WASHINGTON (AP) — The election is over, but President Barack Obama's re-election campaign is still at work.
The campaign e-mailed supporters today, urging them to call their representatives and tell them to support Obama's fiscal cliff plan. It's a plan that includes raising taxes on the wealthiest Americans.
Obama is pushing his approach to averting the fiscal cliff during a visit to Michigan today. He's speaking to auto workers at a plant outside Detroit.
He met yesterday at the White House with House Speaker John Boehner (BAY'-nur). Neither side is providing details of the meeting, which comes just three weeks before a flurry of tax hikes and spending cuts start taking effect.
Some Republican lawmakers are suggesting that the party give in on taxes in order to win concessions from Obama on changes to benefit programs such as Medicare. But Boehner's office is indicating today that the speaker isn't ready to take that step.
A spokesman says, "The Republican offer made last week remains the Republican offer." He's referring to a GOP plan that offered $800 billion in new revenue over the next decade by reducing or eliminating some tax breaks, but not by raising tax rates. The spokesman says Republicans are waiting for Obama to identify where he is willing to cut spending.
026-w-35-(Mark Smith, AP White House correspondent, with Erskine Bowles, co-chairman, Obama's deficit commission)--President Obama and House Speaker John Boehner have resumed face-to-face talks as "fiscal cliff" negotiations come down to the wire. AP White House Correspondent Mark Smith reports. (10 Dec 2012)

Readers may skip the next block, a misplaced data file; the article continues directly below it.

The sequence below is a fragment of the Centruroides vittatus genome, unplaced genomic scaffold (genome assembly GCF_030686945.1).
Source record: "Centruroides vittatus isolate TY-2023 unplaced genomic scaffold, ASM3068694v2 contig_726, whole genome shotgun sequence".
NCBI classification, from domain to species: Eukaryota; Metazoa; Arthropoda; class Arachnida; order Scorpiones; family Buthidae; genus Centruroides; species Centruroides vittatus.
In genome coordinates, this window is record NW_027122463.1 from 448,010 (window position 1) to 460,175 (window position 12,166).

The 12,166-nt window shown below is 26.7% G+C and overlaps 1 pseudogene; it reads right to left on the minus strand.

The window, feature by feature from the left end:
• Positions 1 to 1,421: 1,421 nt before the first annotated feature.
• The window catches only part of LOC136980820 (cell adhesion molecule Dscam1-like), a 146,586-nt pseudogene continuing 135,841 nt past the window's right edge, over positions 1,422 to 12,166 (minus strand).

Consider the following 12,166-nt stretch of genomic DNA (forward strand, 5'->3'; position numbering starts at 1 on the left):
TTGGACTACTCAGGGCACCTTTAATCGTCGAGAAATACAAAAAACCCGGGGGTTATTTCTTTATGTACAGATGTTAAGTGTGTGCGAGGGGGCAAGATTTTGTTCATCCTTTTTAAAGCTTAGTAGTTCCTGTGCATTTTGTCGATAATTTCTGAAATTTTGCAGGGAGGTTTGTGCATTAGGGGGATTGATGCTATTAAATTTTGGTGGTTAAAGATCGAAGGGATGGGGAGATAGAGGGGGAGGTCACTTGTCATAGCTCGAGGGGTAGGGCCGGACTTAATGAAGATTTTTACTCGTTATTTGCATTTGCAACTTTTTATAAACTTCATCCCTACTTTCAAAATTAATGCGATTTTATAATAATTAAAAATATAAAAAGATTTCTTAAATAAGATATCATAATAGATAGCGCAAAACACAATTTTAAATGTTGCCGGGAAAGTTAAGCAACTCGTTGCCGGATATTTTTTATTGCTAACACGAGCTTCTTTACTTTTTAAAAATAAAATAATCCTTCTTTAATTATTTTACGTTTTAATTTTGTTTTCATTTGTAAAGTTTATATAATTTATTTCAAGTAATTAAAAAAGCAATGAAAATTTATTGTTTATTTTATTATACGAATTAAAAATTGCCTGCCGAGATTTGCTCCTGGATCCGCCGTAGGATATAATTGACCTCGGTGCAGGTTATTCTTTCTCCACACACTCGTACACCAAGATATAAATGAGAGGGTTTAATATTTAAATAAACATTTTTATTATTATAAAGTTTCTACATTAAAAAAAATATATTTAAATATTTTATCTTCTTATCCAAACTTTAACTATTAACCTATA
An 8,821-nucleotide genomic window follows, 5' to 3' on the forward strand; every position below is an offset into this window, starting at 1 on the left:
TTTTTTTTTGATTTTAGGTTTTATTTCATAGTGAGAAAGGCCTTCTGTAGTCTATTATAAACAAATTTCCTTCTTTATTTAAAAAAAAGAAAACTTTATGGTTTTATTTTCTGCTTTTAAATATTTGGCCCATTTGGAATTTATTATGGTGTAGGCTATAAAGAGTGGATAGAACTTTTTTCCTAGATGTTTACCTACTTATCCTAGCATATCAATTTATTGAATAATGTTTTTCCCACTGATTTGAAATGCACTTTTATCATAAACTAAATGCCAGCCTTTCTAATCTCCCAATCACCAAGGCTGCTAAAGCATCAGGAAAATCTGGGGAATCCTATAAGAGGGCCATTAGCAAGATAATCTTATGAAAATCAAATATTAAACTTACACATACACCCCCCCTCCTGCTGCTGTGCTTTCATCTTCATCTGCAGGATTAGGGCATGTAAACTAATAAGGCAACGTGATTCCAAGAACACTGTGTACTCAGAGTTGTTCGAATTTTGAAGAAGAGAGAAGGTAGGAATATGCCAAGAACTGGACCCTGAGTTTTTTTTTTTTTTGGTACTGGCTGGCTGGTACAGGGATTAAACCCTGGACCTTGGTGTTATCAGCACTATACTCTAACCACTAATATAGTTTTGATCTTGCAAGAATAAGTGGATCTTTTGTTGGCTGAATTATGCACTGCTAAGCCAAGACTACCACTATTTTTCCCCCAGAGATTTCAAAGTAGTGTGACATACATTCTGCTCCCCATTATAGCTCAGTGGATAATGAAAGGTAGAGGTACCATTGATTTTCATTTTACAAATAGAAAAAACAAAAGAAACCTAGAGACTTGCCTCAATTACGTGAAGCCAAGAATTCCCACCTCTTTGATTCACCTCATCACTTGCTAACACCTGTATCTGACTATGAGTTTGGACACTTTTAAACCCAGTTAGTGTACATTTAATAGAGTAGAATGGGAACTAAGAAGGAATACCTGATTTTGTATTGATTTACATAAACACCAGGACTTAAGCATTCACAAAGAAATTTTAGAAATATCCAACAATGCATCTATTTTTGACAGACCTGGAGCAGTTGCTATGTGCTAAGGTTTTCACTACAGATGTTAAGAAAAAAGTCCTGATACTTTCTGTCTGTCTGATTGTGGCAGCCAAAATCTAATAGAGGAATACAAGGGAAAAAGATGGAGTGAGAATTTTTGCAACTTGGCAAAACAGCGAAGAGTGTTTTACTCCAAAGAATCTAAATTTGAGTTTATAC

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027-c-18-(Mark Smith, AP White House correspondent)-"communication remain open"-AP White House Correspondent Mark Smith reports the president and House Speaker John Boehner met Sunday for the first time in three weeks. (10 Dec 2012)
<<CUT *027 (12/10/12)>> 00:18 "communication remain open"
APPHOTO MDCD103: President Barack Obama turns and waves as he boards Air Force One at Andrews Air Force Base, Md., Monday, Dec. 10, 2012, as he travels to Michigan to visit the Daimler Detroit Diesel plant in Redford, Mich. (AP Photo/Charles Dharapak) (10 Dec 2012)
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APPHOTO WX101: FILE - This Nov. 16, 2012 file photo shows President Barack Obama shaking hands with House Speaker John Boehner of Ohio in the Roosevelt Room of the White House in Washington, during a meeting to discuss the deficit and economy. Congress and the White House can significantly soften the initial impact of the "fiscal cliff" even if they fail to reach a compromise by Dec. 31. One thing they cannot control, however, is the financial markets' reaction, which possibly could be a panicky sell-off that triggers economic reversals worldwide. The stock market's unpredictability is perhaps the biggest wild card in the political showdown over the fiscal cliff. (AP Photo/Carolyn Kaster, File) (16 Nov 2012)
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